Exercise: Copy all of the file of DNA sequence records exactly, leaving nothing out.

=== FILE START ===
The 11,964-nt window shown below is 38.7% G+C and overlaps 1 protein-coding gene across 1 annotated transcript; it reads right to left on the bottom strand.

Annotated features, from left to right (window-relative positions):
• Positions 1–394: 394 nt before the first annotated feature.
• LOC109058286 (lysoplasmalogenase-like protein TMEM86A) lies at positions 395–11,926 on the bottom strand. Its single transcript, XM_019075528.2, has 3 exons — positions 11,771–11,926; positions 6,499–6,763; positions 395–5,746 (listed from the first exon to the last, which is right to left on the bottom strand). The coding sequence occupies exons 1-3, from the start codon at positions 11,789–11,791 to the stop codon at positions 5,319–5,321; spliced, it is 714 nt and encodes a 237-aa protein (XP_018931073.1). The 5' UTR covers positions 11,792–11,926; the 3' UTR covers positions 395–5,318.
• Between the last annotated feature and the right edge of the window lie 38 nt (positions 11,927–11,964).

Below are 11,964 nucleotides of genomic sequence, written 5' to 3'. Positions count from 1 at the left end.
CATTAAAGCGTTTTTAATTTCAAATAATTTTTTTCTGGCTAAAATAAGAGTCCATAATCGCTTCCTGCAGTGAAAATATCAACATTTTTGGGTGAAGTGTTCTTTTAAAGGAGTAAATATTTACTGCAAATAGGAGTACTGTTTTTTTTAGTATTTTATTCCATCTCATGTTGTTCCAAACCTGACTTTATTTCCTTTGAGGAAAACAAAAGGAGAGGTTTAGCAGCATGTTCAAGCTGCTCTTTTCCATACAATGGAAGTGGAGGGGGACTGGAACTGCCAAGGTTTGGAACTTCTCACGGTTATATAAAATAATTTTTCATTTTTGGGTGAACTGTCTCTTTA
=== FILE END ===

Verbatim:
The 11,964-nt window shown below is 38.7% G+C and overlaps 1 protein-coding gene across 1 annotated transcript; it reads right to left on the bottom strand.

Annotated features, from left to right (window-relative positions):
• Positions 1–394: 394 nt before the first annotated feature.
• LOC109058286 (lysoplasmalogenase-like protein TMEM86A) lies at positions 395–11,926 on the bottom strand. Its single transcript, XM_019075528.2, has 3 exons — positions 11,771–11,926; positions 6,499–6,763; positions 395–5,746 (listed from the first exon to the last, which is right to left on the bottom strand). The coding sequence occupies exons 1-3, from the start codon at positions 11,789–11,791 to the stop codon at positions 5,319–5,321; spliced, it is 714 nt and encodes a 237-aa protein (XP_018931073.1). The 5' UTR covers positions 11,792–11,926; the 3' UTR covers positions 395–5,318.
• Between the last annotated feature and the right edge of the window lie 38 nt (positions 11,927–11,964).

Below are 11,964 nucleotides of genomic sequence, written 5' to 3'. Positions count from 1 at the left end.
CATTAAAGCGTTTTTAATTTCAAATAATTTTTTTCTGGCTAAAATAAGAGTCCATAATCGCTTCCTGCAGTGAAAATATCAACATTTTTGGGTGAAGTGTTCTTTTAAAGGAGTAAATATTTACTGCAAATAGGAGTACTGTTTTTTTTAGTATTTTATTCCATCTCATGTTGTTCCAAACCTGACTTTATTTCCTTTGAGGAAAACAAAAGGAGAGGTTTAGCAGCATGTTCAAGCTGCTCTTTTCCATACAATGGAAGTGGAGGGGGACTGGAACTGCCAAGGTTTGGAACTTCTCACGGTTATATAAAATAATTTTTCATTTTTGGGTGAACTGTCTCTTTA